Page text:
27 Nov 2018   |   News

Romania cuts research budget for second time this year

More than 20 per cent of 2018 research and innovation budget is lost as research ministry fails to launch calls

Nicolae Hurduc is Romania's latest research and innovation minister. Photo: www.gov.ro

The Romanian government has sliced off another €49 million from its research budget, as the ministry for research and innovation failed to put out funding calls to spend all of the €350 million it had allocated for 2018.

The cut is the second of the year. In an earlier budget adjustment in August, the government took €26 million from research. Taken together, the cuts amount to more than 20 per cent of the 2018 public research budget.

Researchers say that the frequent changes in leadership at the ministry are to blame for the chaos in Romanian research funding. Newly appointed Nicolae Hurduc is the sixth research minister since 2016. He replaced Nicolae Burnete, who spent only seven months in the job.

The budget cuts are the result of “incompetence and frequent changes of ministers,” said Mihai Miclăuș, a genomics researcher at the Institute of Biological Research in Cluj-Napoca.

Miclăuș says that as a result of poor planning, the ministry did not put out enough calls and the number of research competitions from the national budget has been lower. Some national research institutes, including the institution where Miclăuș works, had to put scientists on half time because projects had not been approved on time and competitions were delayed.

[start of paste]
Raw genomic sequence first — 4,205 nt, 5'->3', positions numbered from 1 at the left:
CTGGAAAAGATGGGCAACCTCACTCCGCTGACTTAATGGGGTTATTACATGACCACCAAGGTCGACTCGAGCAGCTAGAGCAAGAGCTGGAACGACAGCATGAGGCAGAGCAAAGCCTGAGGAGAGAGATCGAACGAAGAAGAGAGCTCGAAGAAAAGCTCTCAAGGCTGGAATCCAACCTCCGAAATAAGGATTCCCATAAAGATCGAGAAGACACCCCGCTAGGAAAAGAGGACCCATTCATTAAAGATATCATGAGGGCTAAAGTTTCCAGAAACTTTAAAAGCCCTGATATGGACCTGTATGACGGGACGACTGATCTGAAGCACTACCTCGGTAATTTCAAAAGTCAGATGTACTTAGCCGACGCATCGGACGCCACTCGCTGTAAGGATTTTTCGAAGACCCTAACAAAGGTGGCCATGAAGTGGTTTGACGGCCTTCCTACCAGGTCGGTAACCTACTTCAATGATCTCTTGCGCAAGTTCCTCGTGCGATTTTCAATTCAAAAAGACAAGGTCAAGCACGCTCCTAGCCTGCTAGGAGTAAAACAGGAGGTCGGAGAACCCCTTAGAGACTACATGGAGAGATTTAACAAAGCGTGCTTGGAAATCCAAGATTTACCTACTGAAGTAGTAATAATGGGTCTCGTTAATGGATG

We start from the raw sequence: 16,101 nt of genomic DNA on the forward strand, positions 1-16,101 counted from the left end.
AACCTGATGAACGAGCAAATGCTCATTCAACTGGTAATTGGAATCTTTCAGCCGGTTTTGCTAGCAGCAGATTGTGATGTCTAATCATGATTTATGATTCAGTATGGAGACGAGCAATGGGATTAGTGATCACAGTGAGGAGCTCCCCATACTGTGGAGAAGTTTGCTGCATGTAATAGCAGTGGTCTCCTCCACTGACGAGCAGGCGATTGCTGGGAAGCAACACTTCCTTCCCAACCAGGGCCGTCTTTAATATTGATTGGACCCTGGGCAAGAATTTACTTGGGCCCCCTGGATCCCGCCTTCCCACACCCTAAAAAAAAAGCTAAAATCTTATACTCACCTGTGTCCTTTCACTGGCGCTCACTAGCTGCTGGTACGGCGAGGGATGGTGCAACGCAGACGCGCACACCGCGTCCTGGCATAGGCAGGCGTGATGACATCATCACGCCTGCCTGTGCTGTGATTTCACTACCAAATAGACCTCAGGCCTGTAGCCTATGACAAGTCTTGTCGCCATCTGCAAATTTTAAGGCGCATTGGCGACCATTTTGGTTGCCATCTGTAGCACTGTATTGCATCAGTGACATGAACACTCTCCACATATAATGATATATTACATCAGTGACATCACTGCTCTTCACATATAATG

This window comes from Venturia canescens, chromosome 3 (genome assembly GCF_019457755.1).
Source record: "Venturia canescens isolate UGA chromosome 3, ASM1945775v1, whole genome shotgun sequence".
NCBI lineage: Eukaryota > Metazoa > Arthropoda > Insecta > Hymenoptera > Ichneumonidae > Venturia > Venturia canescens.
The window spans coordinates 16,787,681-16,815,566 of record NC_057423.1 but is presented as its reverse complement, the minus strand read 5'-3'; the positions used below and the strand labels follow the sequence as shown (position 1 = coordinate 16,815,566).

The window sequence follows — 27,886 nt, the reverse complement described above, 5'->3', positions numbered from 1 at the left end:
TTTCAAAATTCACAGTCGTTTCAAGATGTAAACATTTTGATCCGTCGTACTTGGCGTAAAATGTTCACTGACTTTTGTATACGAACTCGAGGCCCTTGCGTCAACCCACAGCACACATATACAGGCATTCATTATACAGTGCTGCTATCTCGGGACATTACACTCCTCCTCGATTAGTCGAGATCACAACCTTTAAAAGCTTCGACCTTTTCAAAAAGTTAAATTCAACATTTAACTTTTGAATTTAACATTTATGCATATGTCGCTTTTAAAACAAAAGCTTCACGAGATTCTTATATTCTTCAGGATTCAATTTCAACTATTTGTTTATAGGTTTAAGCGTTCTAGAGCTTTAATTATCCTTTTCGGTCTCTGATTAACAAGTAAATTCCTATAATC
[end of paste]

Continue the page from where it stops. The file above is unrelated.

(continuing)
Romanian researchers have previously decried unpredictable funding competitions, unfair evaluation practices and geographic imbalances in budget allocation for research infrastructures. Some argue that funding is often distributed in “areas of political interest.”

The upcoming presidency of the EU council will put Romania at the helm of negotiations over the EU’s upcoming €100 billion research programme Horizon Europe. It could present an excellent opportunity to work with all member states on policies to bridge the EU’s innovation gap and help countries like Romania to improve their innovation performance.

But the never-ending political turmoil and the lack of predictable R&D policies at home could make it difficult for Romania to persuade member states to back a research and innovation programme that is focused on reducing the innovation gap.

According to the European Commission’s annual data on innovation performance, Romania is EU’s weakest innovator.

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